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Jason-

I surely do not qualify as a social networking expert, guru or thought-leader as the world clearly has plenty of those, but I will respond to the best of my ability. I think that despite all the chatter, and noise and expertise, there is still substantial confusion and misunderstanding about networking…what it really is, how it really works, why it is really valuable. And whether you are networking in real life or on Facebook, this confusion and misunderstanding is what negatively impacts peoples ability to build and use real social capital.

I do not think that there is any such thing as “new age networking”, networking is networking. We do however have a growing array of new tools to use in our networking efforts and I think that many of them are quite powerful…if used appropriately.

Twitter, LinkedIn, and Facebook (a few of my favorites) do not replace phone calls or face to face meetings, but they do allow me to really tap into some of the characteristics of networks that phone calls, hand shakes and lunch meetings do not.

Twitter allows me to find a lot of new people and very easily develop a basic connection to them that may or may not evolve. I can bring a great deal of diversity into my network (professional diversity, geographic diversity and other types of diversity) that I would have a really hard time connecting to in other ways. As you know, diversity is one of the things that can make a network really powerful. And it is easy for me to experiment with Twitter…I can easily follow and un-follow people.

LinkedIn allows me to really tap into the exponential nature of my network, as I can not only tap into the ideas, experiences and perspectives of the people that I am directly connected to, but I can also tap into the people that they are connected to…and the people that they are connected to. The numbers get pretty big, pretty fast. The exponential nature of a network often remains hidden and under-utilized in the world of phone calls and handshakes.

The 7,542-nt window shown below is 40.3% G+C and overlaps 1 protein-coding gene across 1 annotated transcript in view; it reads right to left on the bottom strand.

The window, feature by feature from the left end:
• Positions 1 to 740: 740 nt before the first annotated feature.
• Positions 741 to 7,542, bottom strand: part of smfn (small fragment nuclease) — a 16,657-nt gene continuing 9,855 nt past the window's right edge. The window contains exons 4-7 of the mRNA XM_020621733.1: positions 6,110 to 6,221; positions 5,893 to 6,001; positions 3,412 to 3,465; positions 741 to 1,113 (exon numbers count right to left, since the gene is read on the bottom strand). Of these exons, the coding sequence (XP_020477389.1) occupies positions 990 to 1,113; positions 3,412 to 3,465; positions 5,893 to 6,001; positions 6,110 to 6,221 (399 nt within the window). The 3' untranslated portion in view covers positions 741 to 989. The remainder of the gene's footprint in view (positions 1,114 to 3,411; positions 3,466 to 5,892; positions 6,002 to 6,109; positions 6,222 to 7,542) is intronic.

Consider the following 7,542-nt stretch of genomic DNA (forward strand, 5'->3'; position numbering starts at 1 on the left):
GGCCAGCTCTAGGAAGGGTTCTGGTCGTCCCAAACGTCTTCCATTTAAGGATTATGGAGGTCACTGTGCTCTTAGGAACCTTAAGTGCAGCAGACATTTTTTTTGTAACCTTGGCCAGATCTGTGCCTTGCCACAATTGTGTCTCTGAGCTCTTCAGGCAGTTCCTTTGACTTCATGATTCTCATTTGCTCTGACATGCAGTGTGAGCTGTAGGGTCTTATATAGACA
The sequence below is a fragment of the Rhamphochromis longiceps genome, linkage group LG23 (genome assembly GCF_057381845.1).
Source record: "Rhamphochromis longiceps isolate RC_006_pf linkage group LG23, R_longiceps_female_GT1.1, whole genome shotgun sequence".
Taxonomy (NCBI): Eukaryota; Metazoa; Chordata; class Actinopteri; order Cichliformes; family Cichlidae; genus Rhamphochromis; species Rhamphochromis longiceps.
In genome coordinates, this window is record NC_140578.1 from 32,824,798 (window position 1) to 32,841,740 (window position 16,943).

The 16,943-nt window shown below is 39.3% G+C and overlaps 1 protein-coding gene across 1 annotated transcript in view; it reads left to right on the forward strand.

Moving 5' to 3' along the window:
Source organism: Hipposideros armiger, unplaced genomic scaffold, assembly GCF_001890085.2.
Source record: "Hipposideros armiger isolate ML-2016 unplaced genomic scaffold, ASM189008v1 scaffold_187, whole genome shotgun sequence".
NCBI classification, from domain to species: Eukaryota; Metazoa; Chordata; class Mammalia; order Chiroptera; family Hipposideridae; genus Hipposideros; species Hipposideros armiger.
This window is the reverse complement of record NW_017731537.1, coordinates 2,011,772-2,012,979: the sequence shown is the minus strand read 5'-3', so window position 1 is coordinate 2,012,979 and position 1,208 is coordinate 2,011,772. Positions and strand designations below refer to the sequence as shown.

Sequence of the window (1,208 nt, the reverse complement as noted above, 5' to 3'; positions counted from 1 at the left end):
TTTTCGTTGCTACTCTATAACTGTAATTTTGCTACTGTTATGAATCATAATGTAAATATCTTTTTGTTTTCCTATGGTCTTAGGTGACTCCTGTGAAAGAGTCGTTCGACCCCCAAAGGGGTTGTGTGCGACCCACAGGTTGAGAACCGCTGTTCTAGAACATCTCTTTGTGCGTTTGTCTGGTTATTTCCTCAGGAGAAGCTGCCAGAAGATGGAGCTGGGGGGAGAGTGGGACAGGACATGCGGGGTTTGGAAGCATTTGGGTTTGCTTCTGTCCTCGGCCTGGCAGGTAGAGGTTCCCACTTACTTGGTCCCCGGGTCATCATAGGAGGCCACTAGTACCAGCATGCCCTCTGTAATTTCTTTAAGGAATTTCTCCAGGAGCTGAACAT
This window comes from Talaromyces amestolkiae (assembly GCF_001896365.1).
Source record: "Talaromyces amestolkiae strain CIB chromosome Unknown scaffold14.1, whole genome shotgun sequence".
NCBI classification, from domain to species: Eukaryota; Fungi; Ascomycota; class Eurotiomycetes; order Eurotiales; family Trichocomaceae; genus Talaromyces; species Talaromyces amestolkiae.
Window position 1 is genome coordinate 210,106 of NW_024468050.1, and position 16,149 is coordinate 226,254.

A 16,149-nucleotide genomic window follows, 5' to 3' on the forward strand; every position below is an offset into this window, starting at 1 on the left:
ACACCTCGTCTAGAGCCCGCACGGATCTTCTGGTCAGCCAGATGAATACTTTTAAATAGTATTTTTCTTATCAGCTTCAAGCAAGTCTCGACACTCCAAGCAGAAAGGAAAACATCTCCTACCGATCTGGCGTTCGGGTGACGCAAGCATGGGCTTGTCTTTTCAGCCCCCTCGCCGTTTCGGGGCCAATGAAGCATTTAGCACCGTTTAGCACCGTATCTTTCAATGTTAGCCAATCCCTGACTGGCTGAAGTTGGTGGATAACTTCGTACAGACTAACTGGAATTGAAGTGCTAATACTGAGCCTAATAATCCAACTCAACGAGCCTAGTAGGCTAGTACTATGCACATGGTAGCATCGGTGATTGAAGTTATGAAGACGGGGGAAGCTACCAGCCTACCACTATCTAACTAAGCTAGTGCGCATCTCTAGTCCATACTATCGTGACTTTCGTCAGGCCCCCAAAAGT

So, the more things change, the more they stay the same. I think that there is nothing really new about social capital, going back to How To Win Friends and Influence People…maybe going back further than that. We do however have a lot more research on how networks form and function, and we certainly have new tools to apply to our efforts to build social capital. Regardless of what we are using it is the quality of the those interactions that makes them matter…and yes, I agree there are people that think they are doing more networking than ever before, but they are only collecting numbers.

-joe

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